The not-so-subtle equation of America's founding with biblical Christianity has been shown time and again to be historically inaccurate. The founding was a unique combination of biblical teaching and Enlightenment rationalism, and most of the founding fathers, as historian Edwin Gaustad, among many others, has noted, were not orthodox Christians, but instead were primarily products of the Enlightenment. The Enlightenment, we should recall, has never been much of a friend of biblical Christianity.
Theologian Stanley Hauerwas, no political ally of Neuhaus, extended the point in a recent interview: "Christians' first political responsibility is to be the church, and by being the church they should understand that their first political loyalty is to God, and the God we worship as Christians, in a manner that understands that we are not first and foremost about making democracy work, but about the truthful worship of the true God."
I do a little gardening on the balcony, and although I adore my Sunset Western Garden Book, it's not the world's most useful book for garden trouble-shooting. And I have great need of trouble-shooting: why the hell can't I grow rosemary? What will it take for my mint to stop dying off? Why doesn't my balcony look gorgeous?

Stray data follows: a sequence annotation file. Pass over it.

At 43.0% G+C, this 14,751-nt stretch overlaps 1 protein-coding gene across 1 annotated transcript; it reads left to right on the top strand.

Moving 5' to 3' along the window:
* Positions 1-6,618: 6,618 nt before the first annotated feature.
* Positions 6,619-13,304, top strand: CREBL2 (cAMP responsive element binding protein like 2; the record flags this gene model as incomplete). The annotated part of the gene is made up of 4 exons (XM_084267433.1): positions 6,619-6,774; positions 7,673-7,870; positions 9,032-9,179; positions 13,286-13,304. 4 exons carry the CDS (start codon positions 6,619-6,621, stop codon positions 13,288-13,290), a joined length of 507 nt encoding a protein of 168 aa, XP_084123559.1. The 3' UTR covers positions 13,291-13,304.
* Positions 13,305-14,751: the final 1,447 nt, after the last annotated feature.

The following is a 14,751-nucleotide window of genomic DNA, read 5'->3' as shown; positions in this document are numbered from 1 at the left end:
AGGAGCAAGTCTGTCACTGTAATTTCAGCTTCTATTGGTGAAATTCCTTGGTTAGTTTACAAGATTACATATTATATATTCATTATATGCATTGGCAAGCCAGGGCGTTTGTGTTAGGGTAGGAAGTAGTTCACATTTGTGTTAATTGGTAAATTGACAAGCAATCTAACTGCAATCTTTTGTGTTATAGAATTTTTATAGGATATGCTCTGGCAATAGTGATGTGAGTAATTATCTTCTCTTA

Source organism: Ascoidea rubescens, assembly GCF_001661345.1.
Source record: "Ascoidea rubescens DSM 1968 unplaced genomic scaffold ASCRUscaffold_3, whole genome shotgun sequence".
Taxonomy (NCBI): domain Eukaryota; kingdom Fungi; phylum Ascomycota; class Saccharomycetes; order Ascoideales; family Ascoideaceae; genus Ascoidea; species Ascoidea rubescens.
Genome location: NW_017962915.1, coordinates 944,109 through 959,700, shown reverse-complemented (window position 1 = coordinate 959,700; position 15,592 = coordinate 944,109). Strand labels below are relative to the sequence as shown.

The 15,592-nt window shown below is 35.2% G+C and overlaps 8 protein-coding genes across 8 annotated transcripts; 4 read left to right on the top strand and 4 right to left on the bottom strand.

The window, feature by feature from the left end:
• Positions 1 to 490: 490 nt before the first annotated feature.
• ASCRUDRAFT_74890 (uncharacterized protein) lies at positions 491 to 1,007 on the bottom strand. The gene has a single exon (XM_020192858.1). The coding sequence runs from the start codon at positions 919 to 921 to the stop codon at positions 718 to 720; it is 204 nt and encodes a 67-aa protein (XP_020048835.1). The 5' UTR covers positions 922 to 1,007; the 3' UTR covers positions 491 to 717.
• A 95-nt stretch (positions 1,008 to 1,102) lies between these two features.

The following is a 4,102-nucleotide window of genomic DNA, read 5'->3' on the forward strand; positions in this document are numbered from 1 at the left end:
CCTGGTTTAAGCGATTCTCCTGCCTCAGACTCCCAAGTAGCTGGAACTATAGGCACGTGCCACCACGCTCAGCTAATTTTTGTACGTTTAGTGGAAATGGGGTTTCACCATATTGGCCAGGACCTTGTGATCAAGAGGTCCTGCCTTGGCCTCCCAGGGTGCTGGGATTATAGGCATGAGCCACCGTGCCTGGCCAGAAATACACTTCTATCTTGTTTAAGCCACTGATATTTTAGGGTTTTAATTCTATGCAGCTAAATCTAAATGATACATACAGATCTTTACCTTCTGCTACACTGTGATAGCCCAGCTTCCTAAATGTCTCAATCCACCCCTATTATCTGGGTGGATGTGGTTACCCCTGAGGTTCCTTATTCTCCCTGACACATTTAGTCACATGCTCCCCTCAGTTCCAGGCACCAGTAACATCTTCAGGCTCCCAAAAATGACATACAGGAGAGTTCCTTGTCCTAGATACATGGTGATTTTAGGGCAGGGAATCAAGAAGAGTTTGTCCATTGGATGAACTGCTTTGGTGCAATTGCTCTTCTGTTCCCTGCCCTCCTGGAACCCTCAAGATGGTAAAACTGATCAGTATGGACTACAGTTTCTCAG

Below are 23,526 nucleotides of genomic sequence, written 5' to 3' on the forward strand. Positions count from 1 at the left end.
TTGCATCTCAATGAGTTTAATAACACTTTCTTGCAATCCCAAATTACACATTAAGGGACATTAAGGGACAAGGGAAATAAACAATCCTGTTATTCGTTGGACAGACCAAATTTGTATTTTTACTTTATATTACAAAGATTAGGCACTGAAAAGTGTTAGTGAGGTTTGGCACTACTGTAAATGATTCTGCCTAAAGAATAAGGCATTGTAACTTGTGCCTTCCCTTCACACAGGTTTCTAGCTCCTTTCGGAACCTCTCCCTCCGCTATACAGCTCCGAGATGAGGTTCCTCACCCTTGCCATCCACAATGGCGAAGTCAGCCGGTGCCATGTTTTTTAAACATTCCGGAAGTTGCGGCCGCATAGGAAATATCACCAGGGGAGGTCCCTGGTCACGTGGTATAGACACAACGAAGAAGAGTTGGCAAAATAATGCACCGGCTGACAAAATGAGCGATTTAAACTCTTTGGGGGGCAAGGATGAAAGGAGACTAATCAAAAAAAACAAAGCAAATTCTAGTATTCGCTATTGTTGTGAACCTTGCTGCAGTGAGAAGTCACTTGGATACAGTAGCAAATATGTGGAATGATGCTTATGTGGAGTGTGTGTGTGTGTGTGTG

Gayla Trail's You Grow Girl: The Groundbreaking Guide to Gardening didn't provide me all the answers I needed, but it made me feel better about the occasional wilting, withering or drooping plant. It's definitely a beginner's primer, but there are parts of gardening where I'm a beginner.
For example, Trail does a great job explaining how one can bypass chemical fertilizers and pest controls without making the organic-gardening process seem overly complicated for the casual chive-grower. She's also a lot more realistic about the constraints many of us urban gardeners face -- like not even having a yard at all. Those of us who occasionally get frustrated at garden features where the subject sighs about the unfairness of only having a tenth of an acre to work on will find something to like in this book.
[S]ome companies have embraced the idea of serving their online audience, others are failing, said Terry Golesworthy, president of The Customer Respect Group. Golesworthy is in the firm's Boston office.